Mercury levels from Muskrat Falls pose threat, says environmental panelist
A member of the Muskrat Falls environmental assessment panel is speaking out after new research from Harvard University suggests the potential for mercury contamination in fish and seal is greater than initially predicted.
Cathy Jong says changes need to be made to ensure that the level of contamination is properly managed.
After reviewing a study that involved Harvard researchers, Nalcor Energy announced it would conduct a follow-up monitoring study and issue consumption advisories when mercury levels rise In Lake Melville.
Jong does not believe the consumption advisories work.
She also cited studies by the Nunatsiavut government that showed when Labrador Inuit switch from country food like fish and seal, they eat alternatives that are worse.
"If people aren't eating that, then they're eating other things that aren't necessarily as healthy for them," said Jong.
Jong believes that the government and Nalcor are not doing enough to minimize the risk of contamination in Lake Melville.
"I'm concerned about the adequacy of it, I'm concerned about the transparency, I'm concerned about participation from the Nunatsiavut government side."
Ignored panel recommendation
Jong said Nalcor ignored a recommendation by the environmental assessment panel to clear all trees and brush from the reservoir area.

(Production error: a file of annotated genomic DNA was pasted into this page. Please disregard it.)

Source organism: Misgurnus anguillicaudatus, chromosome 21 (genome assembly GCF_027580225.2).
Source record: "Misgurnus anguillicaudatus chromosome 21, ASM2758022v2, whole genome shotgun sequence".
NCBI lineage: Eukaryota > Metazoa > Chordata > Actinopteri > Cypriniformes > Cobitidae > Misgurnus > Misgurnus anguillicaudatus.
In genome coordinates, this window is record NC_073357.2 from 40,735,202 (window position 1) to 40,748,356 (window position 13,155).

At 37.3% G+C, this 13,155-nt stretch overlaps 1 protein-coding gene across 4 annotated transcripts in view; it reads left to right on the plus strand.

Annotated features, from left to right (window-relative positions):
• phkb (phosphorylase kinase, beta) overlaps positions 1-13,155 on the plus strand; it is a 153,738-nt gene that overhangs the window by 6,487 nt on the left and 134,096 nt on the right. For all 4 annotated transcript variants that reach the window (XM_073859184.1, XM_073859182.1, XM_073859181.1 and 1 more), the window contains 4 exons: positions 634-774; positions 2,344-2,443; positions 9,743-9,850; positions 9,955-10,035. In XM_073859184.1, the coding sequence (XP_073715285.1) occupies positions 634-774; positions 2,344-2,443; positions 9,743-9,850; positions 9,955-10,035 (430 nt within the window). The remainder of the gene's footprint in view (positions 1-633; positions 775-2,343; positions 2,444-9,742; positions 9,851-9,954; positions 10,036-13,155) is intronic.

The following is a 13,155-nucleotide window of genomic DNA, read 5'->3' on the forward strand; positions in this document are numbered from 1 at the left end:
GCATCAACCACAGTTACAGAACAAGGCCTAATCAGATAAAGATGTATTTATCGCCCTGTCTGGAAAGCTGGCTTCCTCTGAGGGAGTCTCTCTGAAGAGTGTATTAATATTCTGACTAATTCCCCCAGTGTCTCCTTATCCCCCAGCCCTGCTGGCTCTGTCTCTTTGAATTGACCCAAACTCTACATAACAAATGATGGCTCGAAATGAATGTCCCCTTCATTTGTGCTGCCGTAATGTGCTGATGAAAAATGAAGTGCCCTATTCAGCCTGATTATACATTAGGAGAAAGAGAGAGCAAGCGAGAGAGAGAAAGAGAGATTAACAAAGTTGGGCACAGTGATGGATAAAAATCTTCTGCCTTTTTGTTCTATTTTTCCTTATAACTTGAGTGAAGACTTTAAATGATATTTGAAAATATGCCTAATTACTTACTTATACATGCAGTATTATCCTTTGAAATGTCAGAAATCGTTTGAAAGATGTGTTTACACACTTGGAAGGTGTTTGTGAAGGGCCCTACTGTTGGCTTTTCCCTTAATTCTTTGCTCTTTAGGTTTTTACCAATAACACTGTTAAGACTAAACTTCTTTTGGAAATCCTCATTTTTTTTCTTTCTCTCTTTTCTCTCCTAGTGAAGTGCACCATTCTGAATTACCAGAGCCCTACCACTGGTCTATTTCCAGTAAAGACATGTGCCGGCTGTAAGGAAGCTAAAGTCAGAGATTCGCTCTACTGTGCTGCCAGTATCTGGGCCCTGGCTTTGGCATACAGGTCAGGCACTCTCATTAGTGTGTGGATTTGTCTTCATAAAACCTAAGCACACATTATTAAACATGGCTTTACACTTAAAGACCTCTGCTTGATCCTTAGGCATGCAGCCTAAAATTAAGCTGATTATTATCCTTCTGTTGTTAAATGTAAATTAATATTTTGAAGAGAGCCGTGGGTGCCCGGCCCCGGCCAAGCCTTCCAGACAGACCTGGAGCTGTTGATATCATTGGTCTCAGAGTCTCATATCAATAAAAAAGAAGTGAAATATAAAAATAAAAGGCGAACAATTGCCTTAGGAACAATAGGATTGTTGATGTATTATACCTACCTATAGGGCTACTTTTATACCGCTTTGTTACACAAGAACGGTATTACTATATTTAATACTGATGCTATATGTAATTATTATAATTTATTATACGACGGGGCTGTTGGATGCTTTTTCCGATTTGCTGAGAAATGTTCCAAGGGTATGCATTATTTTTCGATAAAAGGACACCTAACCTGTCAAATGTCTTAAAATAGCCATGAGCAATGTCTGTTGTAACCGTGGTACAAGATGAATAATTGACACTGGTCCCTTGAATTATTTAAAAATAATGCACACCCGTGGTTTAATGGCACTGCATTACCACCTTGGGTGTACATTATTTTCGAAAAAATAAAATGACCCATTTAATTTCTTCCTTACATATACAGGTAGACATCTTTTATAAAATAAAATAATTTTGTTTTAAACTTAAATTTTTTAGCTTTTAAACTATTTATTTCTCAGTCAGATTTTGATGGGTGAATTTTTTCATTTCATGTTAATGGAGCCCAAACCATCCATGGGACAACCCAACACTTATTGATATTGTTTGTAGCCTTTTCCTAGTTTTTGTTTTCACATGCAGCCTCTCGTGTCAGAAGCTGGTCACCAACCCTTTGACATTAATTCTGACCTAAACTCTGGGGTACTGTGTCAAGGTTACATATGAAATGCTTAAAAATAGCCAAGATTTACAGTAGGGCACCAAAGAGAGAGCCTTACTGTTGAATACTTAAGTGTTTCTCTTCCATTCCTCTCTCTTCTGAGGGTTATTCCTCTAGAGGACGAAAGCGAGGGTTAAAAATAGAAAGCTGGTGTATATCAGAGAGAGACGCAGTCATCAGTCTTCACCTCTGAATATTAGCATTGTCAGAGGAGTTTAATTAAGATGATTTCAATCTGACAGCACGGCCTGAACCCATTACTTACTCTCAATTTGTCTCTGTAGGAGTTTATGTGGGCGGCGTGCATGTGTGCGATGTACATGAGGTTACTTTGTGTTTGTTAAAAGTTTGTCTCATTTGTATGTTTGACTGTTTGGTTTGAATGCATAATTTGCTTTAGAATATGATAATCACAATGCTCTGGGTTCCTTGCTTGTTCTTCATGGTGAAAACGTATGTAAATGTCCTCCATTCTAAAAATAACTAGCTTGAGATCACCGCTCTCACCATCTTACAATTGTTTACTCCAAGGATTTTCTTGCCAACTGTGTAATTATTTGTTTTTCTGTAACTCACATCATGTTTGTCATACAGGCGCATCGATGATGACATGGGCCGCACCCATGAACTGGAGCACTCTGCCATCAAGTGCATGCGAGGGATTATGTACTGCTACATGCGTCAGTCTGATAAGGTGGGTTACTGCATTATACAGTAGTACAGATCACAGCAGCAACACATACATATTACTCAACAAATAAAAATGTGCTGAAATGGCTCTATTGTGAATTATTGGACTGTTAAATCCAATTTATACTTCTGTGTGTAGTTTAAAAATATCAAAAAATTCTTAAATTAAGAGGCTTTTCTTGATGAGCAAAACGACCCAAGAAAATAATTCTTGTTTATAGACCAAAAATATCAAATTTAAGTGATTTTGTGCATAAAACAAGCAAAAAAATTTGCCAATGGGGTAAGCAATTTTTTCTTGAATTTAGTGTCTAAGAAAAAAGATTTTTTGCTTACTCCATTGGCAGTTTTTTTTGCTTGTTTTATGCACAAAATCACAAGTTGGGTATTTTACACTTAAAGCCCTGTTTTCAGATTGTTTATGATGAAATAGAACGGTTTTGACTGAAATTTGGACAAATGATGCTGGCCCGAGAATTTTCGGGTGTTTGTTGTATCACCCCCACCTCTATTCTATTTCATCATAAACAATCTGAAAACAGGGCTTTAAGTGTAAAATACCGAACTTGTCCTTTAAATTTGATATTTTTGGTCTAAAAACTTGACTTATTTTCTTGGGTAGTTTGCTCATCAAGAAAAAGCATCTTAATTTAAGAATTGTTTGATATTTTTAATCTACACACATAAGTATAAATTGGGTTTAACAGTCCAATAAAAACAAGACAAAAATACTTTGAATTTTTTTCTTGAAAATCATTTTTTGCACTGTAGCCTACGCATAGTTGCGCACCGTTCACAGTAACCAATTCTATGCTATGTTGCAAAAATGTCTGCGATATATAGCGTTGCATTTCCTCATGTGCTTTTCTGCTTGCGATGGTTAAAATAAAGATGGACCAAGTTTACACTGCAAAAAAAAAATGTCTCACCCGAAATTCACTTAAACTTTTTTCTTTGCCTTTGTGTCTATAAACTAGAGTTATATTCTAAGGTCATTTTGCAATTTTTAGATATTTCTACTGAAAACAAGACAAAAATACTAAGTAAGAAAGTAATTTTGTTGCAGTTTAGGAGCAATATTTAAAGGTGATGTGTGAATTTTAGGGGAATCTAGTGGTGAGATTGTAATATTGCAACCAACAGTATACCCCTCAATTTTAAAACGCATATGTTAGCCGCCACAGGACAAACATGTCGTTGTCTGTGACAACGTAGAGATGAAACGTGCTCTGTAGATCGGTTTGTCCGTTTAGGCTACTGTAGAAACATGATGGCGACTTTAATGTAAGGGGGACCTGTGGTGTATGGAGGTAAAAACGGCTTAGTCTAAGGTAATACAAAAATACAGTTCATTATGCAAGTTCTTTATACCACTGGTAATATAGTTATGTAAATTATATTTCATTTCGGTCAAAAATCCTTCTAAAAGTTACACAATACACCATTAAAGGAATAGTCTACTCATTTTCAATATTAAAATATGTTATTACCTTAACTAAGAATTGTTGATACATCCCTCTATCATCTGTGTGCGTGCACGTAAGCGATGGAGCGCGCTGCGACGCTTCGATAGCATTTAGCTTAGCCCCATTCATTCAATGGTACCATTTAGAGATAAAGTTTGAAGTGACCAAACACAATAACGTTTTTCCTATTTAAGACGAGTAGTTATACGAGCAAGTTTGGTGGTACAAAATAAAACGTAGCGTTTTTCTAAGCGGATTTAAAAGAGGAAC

Instead, she said Nalcor predicted there would be dilution in the mercury levels.
Now, she hopes the company will reconsider the suggestion of clearcutting, which the panel felt was first line of defence in keeping mercury out of the flood zone.
Need to monitor mercury levels closely
"Going ahead we need to monitor very, very carefully what goes on, from the moment the reservoir's flooded, what sort of increases are we seeing." -Cathy Jong
Jong wants stakeholders in Muskrat Falls to listen to the Harvard study, and take the threat of methyl mercury levels in Lake Melville seriously.
"I think this is solid information, and that's the kind of information that we should be using....so that we have as solid and as scientifically based a response as possible," she said.
Jong is urging Nalcor and the provincial government to ensure full and proper monitoring of Lake Melville.
"It's not something we can ignore."